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The origins of the Asian Cold War: Malaya 1948

  • Karl Hack


From the 1970s most scholars have rejected the Cold War orthodoxy that the Malayan Emergency (1948–60) was a result of instructions from Moscow, translated into action by the Malayan Communist Party (MCP). They have instead argued that local factors precipitated violence, and that the MCP was relatively unprepared when the Emergency was declared. This article puts the international element back into the picture. It shows that the change from a ‘united front’ to a ‘two camp’ international communist line from 1947 played a significant role in deciding local debates in favour of revolt. It also demonstrates how the MCP had plans for a graduated build-up to armed revolt before an Emergency was declared. This article therefore offers a model for a dynamic, two-way relationship between the international and local levels of Cold War.



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1 Hack, Karl, Defence and decolonisation in Southeast Asia (Richmond: Curzon, 2001), p. 116, citing Annual Report of the Federation of Malaya, 1948 (Kuala Lumpur), pp. 8 and 124–5.

2 See Oxford University, Rhodes House Library (henceforth RHL), MSS Indian Ocean s251, Malayan Security Service (MSS) Political Intelligence Journal (PIJ), Supplements for Jan.–Mar.1948. MCP plans started to change radically only from 20 March, hence impacting on subsequent monthly reports. For some background on the MSS, see Comber, Leon, Malaya's Secret Police: The role of the Special Branch in the Malayan Emergency (Singapore: ISEAS, 2008).

3 Hack, Defence and decolonisation, p. 116, citing Annual Report of the Federation of Malaya, 1948 (KL), pp. 8 and 124–5. Historians often seem to assume violence and strikes were at a peak or increasing in early 1948, whereas this most obvious of sources – the Annual Report – shows the surge in violence was consequence not cause of the MCP's March decisions. Despite the Emergency, some categories of crime (housebreaking, theft) still fell in 1948 as a whole. The MCP's problem was not rising violence they had to tap, but declining postwar disorder.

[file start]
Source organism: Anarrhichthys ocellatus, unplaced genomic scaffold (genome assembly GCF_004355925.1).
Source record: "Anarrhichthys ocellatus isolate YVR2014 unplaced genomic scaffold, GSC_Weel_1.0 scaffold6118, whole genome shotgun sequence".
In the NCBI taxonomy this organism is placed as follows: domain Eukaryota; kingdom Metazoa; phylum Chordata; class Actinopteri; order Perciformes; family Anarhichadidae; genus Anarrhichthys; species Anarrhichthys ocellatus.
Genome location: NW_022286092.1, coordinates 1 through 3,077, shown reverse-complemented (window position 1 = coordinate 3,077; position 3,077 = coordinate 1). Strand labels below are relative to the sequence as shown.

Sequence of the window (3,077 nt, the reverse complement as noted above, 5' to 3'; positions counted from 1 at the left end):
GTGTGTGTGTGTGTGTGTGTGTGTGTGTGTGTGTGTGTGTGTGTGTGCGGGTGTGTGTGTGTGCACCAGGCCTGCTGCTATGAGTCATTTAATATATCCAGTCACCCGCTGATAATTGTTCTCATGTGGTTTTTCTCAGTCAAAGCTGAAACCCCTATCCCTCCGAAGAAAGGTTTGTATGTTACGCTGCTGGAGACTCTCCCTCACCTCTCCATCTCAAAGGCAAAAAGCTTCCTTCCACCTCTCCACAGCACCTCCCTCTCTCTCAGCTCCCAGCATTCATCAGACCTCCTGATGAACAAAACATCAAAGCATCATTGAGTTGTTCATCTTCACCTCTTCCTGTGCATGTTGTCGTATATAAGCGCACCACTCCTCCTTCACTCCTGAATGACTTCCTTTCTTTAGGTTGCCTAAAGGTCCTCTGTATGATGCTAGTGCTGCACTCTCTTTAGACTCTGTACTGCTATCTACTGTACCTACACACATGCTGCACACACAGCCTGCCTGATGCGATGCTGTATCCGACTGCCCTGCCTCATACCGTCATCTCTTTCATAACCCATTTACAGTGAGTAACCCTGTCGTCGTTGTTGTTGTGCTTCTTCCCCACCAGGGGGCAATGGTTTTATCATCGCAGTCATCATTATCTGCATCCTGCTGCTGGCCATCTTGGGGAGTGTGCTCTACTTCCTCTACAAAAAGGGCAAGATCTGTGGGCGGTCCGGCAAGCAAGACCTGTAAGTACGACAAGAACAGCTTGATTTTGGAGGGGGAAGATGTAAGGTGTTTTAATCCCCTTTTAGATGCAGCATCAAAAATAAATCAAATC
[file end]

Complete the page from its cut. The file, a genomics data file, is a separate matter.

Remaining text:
4 Hack, Defence and decolonisation, p. 117.

5 These two conferences were the South East Asia Youth and Student Conference hosted by the World Federation of Democratic Youth, a Moscow-inspired movement (19–24 Feb.), and the Second Congress of the Indian Communist Party (28 Feb.–6 Mar.). Both were attended by representatives from a range of Southeast Asian communist parties.

6 Stockwell, A.J., ‘A widespread and long-concocted plot to overthrow government in Malaya’, Journal of Imperial and Commonwealth History, 21, 3 (1993): 6688, discusses the British debates over how far the Emergency which commenced in 1948 was locally rooted, and how far internationally.

7 See, for example, the 1957 report on the Malayan Emergency issued under the name of the British Director of Operations held in The National Archives (henceforth TNA): Air20/10377, ‘Review of Emergency in Malaya June 1948 – August 1957’, including the quotation on p. 3; and for a secondary source of the era, Brimmell, J.H., Communism in South East Asia; A political analysis (Oxford: Oxford University Press, 1959), pp. 255–63. This was the predominant line from the late 1940s to the 1950s at least, though even then there were sceptics. For example, see below for a discussion of the doubts of scholars such as Ruth McVey from the late 1950s.

8 Stockwell, Anthony, ‘Chin Peng and the struggle for Malaya’, Journal of the Royal Asiatic Society, 6, 1 (2006): 279–97; Stockwell, ‘A widespread and long-concocted plot to overthrow government in Malaya’.

9 Harper, Tim, The end of empire and the making of Malaya (Cambridge: Cambridge University Press, 1999), pp. 94114. See also Hack, Defence and decolonisation, p. 153, fn. 42 for analysis of the claim. Harper's theory is plausible, but not borne out by government statistics for the period prior to the crucial MCP decisions.